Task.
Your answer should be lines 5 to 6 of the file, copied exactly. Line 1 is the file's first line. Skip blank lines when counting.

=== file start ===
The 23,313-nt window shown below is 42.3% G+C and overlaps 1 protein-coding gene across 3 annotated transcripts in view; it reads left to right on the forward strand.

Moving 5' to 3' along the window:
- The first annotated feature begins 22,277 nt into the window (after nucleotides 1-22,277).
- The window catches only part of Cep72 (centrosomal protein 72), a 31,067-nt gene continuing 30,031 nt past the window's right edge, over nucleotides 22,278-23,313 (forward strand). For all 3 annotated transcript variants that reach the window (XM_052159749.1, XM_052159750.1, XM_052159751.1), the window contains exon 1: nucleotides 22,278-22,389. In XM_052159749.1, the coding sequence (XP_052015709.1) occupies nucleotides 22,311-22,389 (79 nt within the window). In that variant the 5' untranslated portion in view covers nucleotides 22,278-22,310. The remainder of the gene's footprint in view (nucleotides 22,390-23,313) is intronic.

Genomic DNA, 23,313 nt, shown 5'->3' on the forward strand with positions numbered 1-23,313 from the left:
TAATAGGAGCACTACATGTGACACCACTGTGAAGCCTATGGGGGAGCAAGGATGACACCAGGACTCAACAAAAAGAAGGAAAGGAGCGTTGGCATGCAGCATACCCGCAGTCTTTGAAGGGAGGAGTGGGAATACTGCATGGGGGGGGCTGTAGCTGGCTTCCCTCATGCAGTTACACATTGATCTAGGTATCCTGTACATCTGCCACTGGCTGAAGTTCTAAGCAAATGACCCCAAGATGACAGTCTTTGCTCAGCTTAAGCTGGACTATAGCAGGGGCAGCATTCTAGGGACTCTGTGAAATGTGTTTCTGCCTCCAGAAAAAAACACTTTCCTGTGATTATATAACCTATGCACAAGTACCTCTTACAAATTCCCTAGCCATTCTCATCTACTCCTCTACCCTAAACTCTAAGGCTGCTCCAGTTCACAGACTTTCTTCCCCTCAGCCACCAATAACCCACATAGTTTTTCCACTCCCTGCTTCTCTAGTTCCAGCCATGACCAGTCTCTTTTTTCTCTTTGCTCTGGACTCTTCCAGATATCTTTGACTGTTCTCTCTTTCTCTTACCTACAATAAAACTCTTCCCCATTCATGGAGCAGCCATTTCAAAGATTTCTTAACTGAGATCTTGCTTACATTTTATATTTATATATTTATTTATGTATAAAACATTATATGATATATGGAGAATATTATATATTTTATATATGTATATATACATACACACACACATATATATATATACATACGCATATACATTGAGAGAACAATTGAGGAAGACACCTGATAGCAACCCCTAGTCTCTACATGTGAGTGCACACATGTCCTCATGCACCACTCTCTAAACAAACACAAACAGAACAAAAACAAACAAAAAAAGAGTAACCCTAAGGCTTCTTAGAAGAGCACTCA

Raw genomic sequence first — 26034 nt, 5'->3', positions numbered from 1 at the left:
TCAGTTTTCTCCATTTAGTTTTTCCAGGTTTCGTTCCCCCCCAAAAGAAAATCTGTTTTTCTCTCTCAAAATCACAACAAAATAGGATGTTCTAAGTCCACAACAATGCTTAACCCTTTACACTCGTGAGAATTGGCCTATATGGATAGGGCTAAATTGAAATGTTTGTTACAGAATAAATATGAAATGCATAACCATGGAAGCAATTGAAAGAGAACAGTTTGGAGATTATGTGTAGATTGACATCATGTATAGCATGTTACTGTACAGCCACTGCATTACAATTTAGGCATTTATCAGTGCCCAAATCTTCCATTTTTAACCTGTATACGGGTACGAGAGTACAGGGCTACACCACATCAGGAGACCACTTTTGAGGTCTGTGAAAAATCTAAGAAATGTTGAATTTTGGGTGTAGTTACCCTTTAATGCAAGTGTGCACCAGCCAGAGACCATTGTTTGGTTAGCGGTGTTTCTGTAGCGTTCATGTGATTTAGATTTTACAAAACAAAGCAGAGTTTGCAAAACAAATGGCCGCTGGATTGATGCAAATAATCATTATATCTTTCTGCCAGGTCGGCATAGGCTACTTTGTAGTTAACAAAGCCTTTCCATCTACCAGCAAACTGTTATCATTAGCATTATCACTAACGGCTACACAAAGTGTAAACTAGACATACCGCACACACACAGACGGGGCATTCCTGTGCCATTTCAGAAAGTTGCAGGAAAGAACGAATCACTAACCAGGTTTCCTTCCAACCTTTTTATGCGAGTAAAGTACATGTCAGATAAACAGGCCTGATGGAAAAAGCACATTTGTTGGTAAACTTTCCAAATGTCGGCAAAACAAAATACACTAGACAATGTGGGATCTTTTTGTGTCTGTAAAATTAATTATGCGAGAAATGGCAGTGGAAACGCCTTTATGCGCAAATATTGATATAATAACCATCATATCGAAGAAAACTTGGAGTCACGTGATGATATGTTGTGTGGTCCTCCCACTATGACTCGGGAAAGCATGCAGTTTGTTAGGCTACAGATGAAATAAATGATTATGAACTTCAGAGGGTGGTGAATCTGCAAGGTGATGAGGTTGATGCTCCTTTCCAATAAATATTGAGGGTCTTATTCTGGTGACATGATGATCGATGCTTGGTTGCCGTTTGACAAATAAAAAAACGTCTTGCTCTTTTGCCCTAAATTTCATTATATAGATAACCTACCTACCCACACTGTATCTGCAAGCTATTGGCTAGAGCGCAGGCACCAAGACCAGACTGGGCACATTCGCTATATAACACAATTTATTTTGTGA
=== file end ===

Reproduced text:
Genomic DNA, 23,313 nt, shown 5'->3' on the forward strand with positions numbered 1-23,313 from the left:
TAATAGGAGCACTACATGTGACACCACTGTGAAGCCTATGGGGGAGCAAGGATGACACCAGGACTCAACAAAAAGAAGGAAAGGAGCGTTGGCATGCAGCATACCCGCAGTCTTTGAAGGGAGGAGTGGGAATACTGCATGGGGGGGGCTGTAGCTGGCTTCCCTCATGCAGTTACACATTGATCTAGGTATCCTGTACATCTGCCACTGGCTGAAGTTCTAAGCAAATGACCCCAAGATGACAGTCTTTGCTCAGCTTAAGCTGGACTATAGCAGGGGCAGCATTCTAGGGACTCTGTGAAATGTGTTTCTGCCTCCAGAAAAAAACACTTTCCTGTGATTATATAACCTATGCACAAGTACCTCTTACAAATTCCCTAGCCATTCTCATCTACTCCTCTACCCTAAACTCTAAGGCTGCTCCAGTTCACAGACTTTCTTCCCCTCAGCCACCAATAACCCACATAGTTTTTCCACTCCCTGCTTCTCTAGTTCCAGCCATGACCAGTCTCTTTTTTCTCTTTGCTCTGGACTCTTCCAGATATCTTTGACTGTTCTCTCTTTCTCTTACCTACAATAAAACTCTTCCCCATTCATGGAGCAGCCATTTCAAAGATTTCTTAACTGAGATCTTGCTTACATTTTATATTTATATATTTATTTATGTATAAAACATTATATGATATATGGAGAATATTATATATTTTATATATGTATATATACATACACACACACATATATATATATACATACGCATATACATTGAGAGAACAATTGAGGAAGACACCTGATAGCAACCCCTAGTCTCTACATGTGAGTGCACACATGTCCTCATGCACCACTCTCTAAACAAACACAAACAGAACAAAAACAAACAAAAAAAGAGTAACCCTAAGGCTTCTTAGAAGAGCACTCA